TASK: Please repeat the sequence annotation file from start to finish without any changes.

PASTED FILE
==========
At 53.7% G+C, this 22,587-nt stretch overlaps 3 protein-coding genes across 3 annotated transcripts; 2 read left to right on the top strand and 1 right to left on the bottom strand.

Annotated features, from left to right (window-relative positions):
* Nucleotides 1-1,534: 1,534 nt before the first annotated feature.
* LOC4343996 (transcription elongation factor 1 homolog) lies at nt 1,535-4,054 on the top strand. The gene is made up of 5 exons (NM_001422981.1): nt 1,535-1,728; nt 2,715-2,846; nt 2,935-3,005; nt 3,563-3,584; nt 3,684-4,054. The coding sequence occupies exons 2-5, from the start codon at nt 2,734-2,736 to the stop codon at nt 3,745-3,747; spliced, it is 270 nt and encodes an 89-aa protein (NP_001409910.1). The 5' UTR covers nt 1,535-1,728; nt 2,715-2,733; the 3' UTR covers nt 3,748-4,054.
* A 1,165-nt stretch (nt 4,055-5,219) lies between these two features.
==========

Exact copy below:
At 53.7% G+C, this 22,587-nt stretch overlaps 3 protein-coding genes across 3 annotated transcripts; 2 read left to right on the top strand and 1 right to left on the bottom strand.

Annotated features, from left to right (window-relative positions):
* Nucleotides 1-1,534: 1,534 nt before the first annotated feature.
* LOC4343996 (transcription elongation factor 1 homolog) lies at nt 1,535-4,054 on the top strand. The gene is made up of 5 exons (NM_001422981.1): nt 1,535-1,728; nt 2,715-2,846; nt 2,935-3,005; nt 3,563-3,584; nt 3,684-4,054. The coding sequence occupies exons 2-5, from the start codon at nt 2,734-2,736 to the stop codon at nt 3,745-3,747; spliced, it is 270 nt and encodes an 89-aa protein (NP_001409910.1). The 5' UTR covers nt 1,535-1,728; nt 2,715-2,733; the 3' UTR covers nt 3,748-4,054.
* A 1,165-nt stretch (nt 4,055-5,219) lies between these two features.